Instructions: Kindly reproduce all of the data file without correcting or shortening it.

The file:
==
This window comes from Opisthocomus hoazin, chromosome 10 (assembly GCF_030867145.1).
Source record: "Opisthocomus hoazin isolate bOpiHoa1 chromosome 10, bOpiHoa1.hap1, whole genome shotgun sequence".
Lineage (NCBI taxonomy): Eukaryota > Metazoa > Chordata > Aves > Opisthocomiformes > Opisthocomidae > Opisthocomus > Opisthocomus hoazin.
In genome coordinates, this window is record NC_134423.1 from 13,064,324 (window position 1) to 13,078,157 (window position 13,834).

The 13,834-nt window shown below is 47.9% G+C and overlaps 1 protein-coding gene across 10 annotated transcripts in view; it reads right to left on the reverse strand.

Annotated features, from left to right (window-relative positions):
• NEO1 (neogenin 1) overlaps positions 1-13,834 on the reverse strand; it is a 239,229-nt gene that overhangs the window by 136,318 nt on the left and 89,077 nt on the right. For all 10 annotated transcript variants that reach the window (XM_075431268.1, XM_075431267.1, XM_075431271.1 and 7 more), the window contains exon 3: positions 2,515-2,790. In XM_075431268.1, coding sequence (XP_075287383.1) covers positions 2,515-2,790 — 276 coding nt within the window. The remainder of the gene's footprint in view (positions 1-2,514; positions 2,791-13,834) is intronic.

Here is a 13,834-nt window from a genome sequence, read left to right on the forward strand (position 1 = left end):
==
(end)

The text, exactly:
This window comes from Opisthocomus hoazin, chromosome 10 (assembly GCF_030867145.1).
Source record: "Opisthocomus hoazin isolate bOpiHoa1 chromosome 10, bOpiHoa1.hap1, whole genome shotgun sequence".
Lineage (NCBI taxonomy): Eukaryota > Metazoa > Chordata > Aves > Opisthocomiformes > Opisthocomidae > Opisthocomus > Opisthocomus hoazin.
In genome coordinates, this window is record NC_134423.1 from 13,064,324 (window position 1) to 13,078,157 (window position 13,834).

The 13,834-nt window shown below is 47.9% G+C and overlaps 1 protein-coding gene across 10 annotated transcripts in view; it reads right to left on the reverse strand.

Annotated features, from left to right (window-relative positions):
• NEO1 (neogenin 1) overlaps positions 1-13,834 on the reverse strand; it is a 239,229-nt gene that overhangs the window by 136,318 nt on the left and 89,077 nt on the right. For all 10 annotated transcript variants that reach the window (XM_075431268.1, XM_075431267.1, XM_075431271.1 and 7 more), the window contains exon 3: positions 2,515-2,790. In XM_075431268.1, coding sequence (XP_075287383.1) covers positions 2,515-2,790 — 276 coding nt within the window. The remainder of the gene's footprint in view (positions 1-2,514; positions 2,791-13,834) is intronic.

Here is a 13,834-nt window from a genome sequence, read left to right on the forward strand (position 1 = left end):